Digital communities – The future of FOM

Today, there are three types of federal credit union field of membership (FOM) charters: Single common bond with one occupational or associational group, multiple common bond, or community. Every credit union must adhere to these three requirements. The specific requirements of each are:

  • Occupational – members work for the same employer or in the same line of work
  • Associational – members belong to a particular church, professional, civic, or fraternal group or labor union
  • Community – members live, work, worship or attend school in the same geographic area

Our world is constantly changing and modernized definitions are sorely needed in each of these areas. The gig economy has introduced new ways in which to work which no longer require a single employer or even a common place for employees to go to work. Associational bonds, in a digital world, can encompass the whole globe and communities can live and thrive without sharing the same geographical space. Millions of people who share a common bond are missing out of the opportunity to be part of a financial cooperative that specializes in their unique needs because the FOM rules are so … analog. Online communities have been gaining ground for decades (think about early chat rooms) and credit unions are just not speaking to them.

Let’s take a look at what a digital community actually is, and I think you will find some pretty interesting correlations with the aforementioned requirements.

  • Digital communities embody a group of people who interact with one another via digital channels such as websites, social media, forums or messaging apps.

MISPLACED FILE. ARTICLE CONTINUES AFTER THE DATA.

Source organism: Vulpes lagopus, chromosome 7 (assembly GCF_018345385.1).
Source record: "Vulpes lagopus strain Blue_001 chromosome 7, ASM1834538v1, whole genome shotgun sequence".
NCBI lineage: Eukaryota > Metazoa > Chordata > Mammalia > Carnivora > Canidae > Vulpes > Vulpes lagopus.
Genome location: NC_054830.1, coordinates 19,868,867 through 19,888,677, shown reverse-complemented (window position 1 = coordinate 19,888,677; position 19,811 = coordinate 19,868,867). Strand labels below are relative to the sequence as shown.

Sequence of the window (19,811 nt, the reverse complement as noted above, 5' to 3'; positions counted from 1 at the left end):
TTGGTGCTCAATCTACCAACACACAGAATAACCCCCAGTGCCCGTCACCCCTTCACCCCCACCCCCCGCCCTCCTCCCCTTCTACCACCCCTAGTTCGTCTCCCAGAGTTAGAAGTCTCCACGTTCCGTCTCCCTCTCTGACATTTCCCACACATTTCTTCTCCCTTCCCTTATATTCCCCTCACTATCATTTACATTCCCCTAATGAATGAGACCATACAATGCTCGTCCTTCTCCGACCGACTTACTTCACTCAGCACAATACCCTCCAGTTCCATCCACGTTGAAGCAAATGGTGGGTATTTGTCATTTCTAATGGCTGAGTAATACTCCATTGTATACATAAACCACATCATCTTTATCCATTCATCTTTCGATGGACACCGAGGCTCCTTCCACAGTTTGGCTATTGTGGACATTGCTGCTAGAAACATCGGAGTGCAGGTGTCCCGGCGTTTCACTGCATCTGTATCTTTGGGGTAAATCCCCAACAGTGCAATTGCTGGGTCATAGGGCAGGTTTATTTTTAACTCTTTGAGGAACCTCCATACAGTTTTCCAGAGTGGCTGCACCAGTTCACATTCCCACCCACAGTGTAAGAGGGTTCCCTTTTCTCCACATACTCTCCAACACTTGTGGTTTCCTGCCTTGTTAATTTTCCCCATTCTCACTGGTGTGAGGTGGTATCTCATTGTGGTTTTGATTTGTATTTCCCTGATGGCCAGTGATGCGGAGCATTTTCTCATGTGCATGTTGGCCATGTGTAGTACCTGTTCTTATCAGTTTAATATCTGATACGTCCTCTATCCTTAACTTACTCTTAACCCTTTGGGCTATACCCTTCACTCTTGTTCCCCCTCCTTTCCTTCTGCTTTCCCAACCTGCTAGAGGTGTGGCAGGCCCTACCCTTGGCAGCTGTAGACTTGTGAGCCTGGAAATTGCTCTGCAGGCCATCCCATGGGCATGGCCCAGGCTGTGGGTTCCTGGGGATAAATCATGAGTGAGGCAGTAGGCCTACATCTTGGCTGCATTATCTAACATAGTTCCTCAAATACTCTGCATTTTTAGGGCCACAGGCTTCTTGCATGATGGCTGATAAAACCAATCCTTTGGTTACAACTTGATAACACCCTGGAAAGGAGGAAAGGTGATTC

• These communities can be centered around common interests, hobbies, professionals, geographic locations or identities.
  • Members (key word) of a digital community facilitate collaboration and support to other members in the form of sharing knowledge, providing advice or working together on a project or initiative.
  • Participation in digital community building events fosters a sense of belonging (AMAs, virtual meetups, or contests)

Here are some questions we all should be asking: Does the common bond requirement need to be modernized? (yes) Is the ‘spirit’ of the common bond requirement readily applicable to the ways people engage with each other today? (yes) Will modernizing the common bond rules make the banks mad? (yes) Being able to serve a broader membership can still mean serving a niche group. It’s just that the niche group in question no longer need be geographically connected. Today’s consumer certainly expects digital accessibility but they also expect personalized service. Digital communities are a perfect place for credit unions to provide that.

Another thing digital communities provide is a feedback loop. The people in these communities interact with each other in real time. At any time of day, a community member can post an idea, a work of art, a picture, an article or a video and get immediate feedback from the group. Yes, sometimes the feedback is harsh, but ultimately the community aims to support each other, not tear each other down. What if your credit union incorporated digital community mechanisms like the ones above? Stay tuned for part 2 … What really is ‘digital engagement’?

Becky Reed

Becky Reed

Becky Reed is a credit union industry veteran and thought leader with more than two decades of experience in credit unions and CUSOs. Renowned for her unique perspective as a ... Web: Details